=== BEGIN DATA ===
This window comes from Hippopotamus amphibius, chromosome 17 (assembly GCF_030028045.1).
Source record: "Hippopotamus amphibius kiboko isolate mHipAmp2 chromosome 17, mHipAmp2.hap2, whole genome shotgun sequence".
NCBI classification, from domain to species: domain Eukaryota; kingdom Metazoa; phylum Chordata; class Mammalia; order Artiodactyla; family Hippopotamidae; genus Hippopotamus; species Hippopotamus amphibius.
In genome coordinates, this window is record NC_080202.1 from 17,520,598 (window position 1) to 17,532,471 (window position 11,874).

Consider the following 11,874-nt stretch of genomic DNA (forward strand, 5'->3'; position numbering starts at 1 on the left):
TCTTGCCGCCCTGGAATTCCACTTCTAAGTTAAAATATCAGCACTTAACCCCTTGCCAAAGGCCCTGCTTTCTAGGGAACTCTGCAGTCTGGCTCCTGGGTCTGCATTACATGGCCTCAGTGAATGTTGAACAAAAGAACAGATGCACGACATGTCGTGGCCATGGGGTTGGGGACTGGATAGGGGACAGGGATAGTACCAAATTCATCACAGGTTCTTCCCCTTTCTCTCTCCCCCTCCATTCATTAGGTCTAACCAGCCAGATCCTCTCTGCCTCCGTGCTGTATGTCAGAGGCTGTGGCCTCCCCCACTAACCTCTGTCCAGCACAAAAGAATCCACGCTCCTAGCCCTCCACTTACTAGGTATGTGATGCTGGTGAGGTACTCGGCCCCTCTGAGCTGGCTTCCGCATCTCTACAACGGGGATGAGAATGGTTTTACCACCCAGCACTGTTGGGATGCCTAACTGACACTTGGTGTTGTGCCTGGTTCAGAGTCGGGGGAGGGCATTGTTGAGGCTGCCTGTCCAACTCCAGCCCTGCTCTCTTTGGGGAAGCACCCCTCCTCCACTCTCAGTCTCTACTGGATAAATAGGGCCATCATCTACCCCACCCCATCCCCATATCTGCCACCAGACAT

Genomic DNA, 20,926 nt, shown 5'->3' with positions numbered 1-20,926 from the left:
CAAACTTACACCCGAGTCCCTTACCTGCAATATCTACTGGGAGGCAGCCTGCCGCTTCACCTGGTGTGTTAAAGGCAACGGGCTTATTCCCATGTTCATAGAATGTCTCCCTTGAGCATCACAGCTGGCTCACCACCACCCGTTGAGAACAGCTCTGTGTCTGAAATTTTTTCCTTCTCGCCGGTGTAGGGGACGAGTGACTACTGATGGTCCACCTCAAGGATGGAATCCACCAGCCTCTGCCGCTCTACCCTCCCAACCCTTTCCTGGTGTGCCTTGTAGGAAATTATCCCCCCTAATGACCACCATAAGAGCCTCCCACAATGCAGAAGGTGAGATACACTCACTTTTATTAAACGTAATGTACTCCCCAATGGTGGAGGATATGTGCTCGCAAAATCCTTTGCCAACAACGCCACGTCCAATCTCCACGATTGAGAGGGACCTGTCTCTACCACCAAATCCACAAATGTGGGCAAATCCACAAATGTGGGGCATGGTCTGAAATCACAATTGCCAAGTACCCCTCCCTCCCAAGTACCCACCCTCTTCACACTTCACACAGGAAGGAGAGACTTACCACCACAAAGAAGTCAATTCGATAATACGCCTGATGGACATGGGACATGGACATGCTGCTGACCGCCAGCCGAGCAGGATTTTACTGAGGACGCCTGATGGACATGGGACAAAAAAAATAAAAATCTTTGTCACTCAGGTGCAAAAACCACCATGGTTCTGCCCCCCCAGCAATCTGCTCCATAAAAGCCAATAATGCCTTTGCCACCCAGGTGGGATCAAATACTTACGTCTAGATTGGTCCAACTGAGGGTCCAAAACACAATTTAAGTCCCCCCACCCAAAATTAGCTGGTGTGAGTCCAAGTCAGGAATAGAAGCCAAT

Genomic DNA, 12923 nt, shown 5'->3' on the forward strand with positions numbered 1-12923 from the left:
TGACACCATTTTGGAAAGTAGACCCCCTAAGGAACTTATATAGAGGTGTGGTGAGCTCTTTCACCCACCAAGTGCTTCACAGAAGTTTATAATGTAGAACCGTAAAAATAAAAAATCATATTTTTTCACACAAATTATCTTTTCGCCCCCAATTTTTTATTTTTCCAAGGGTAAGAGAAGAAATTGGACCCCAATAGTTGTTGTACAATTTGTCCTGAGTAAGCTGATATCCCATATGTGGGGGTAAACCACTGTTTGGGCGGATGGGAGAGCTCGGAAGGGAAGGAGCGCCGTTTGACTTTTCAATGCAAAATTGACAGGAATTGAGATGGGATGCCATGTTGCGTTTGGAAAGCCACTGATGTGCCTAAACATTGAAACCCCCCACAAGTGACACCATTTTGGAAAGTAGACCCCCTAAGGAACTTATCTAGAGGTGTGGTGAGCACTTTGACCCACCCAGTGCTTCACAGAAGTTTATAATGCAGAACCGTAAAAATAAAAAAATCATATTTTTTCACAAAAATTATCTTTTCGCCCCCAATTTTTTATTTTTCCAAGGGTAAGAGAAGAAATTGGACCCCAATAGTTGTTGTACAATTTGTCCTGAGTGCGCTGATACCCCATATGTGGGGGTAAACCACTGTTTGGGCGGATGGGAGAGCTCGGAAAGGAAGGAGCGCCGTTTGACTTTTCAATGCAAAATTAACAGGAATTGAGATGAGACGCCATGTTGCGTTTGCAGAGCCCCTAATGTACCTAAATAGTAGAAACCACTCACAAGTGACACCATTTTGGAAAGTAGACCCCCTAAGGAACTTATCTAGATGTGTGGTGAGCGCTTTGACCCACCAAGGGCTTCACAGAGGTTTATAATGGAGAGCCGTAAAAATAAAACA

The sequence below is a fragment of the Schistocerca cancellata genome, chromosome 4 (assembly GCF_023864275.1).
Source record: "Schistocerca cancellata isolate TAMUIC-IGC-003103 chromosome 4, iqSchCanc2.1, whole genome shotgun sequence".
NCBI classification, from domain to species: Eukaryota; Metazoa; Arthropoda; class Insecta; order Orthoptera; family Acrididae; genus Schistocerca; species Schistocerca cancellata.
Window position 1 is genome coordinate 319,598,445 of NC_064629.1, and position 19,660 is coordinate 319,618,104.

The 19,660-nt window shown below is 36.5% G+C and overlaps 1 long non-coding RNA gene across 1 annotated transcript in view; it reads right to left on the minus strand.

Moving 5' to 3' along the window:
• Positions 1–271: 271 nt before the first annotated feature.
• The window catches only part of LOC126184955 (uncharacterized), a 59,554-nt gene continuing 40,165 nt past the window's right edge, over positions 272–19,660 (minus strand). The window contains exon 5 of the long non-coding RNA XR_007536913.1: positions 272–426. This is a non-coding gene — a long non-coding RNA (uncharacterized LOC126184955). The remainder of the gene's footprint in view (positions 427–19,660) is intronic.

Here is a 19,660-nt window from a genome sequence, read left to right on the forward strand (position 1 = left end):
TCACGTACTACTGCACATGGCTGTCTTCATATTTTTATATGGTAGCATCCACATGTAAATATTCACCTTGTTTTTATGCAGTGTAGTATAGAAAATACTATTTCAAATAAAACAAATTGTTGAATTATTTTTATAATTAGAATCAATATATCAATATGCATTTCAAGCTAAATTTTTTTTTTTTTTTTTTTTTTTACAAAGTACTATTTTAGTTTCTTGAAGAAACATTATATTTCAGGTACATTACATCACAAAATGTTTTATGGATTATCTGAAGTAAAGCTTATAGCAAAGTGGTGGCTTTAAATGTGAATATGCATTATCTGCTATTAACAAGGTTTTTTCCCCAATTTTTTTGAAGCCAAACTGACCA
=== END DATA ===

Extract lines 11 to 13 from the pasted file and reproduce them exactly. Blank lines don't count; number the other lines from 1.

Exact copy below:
The sequence below is a fragment of the Schistocerca cancellata genome, chromosome 4 (assembly GCF_023864275.1).
Source record: "Schistocerca cancellata isolate TAMUIC-IGC-003103 chromosome 4, iqSchCanc2.1, whole genome shotgun sequence".
NCBI classification, from domain to species: Eukaryota; Metazoa; Arthropoda; class Insecta; order Orthoptera; family Acrididae; genus Schistocerca; species Schistocerca cancellata.